What is a revolution? Are revolutions necessary and inevitable, hence universal? Is their balance sheet all positive or all negative ? Why, after an enduring revolutionist legacy, are revolutions being so strictly questioned today? Does "the end of history" mean "the end of revolutions" ? The course proposes to tackle these and other questions from a standpoint situated outside both the revolutionary and the anti-revolutionary discourses that have long dominated the intellectual scene. Attempting to construct a new, critical historiography of the subject, it draws on the evidence provided by a number of case studies on the English, the French, the Russian, the Kemalist and the Chinese revolutions, and works its way through a number of thinkers ranging from Burke and Tocqueville through Marx to Brinton, Skocpol, Furet or Hobsbawm, in order to problematize themes like the link between revolutions and modernity, the time-space distribution of revolutions, "normal" and "abnormal" politics, crises of legitimacy, the dialectics of leadership and mass support, stages of revolutionary action, violence and demonstrations of punishment, the radicalization and militarization of revolutions, European and non-European revolutions, and the alignments and legacies of revolutions. Also see HIST 623 for the possibility of being taken simultaneously as a graduate seminar subject to extra conditions and requirements.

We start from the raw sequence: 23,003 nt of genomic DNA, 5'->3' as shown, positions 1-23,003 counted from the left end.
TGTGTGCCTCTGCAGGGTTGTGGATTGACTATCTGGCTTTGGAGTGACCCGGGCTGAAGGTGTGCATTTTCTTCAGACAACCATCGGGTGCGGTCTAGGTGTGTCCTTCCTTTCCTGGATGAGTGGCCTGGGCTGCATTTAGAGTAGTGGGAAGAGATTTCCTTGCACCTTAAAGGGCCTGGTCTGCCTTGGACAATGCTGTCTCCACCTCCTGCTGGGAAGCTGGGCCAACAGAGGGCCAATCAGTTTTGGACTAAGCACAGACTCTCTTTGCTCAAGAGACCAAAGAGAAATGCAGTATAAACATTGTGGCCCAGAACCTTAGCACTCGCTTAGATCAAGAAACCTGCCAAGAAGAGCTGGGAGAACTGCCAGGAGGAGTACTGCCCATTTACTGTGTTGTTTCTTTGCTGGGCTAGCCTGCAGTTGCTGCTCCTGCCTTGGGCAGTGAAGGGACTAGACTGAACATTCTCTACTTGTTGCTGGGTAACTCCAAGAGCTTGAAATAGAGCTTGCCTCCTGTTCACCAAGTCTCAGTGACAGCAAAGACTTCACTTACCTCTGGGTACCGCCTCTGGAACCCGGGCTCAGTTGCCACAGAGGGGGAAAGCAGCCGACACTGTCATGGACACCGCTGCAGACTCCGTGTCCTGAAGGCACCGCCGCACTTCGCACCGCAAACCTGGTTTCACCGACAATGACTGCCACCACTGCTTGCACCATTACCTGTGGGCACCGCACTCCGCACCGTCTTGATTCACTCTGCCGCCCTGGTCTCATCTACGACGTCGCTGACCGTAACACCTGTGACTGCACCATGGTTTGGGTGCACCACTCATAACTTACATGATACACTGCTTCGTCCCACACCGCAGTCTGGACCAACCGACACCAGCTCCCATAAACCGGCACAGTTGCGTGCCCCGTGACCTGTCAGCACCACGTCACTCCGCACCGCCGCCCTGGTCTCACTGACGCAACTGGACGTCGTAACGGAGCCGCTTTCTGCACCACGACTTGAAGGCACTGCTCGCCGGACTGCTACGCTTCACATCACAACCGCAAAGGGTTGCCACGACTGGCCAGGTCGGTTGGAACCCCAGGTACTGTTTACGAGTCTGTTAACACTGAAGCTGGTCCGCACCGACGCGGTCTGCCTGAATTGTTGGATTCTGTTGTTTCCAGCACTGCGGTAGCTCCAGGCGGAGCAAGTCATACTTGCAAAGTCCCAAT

SU Credits : 3
ECTS Credit : 6
Undergraduate level SPS 101 Minimum Grade of D OR Undergraduate level SPS 102 Minimum Grade of D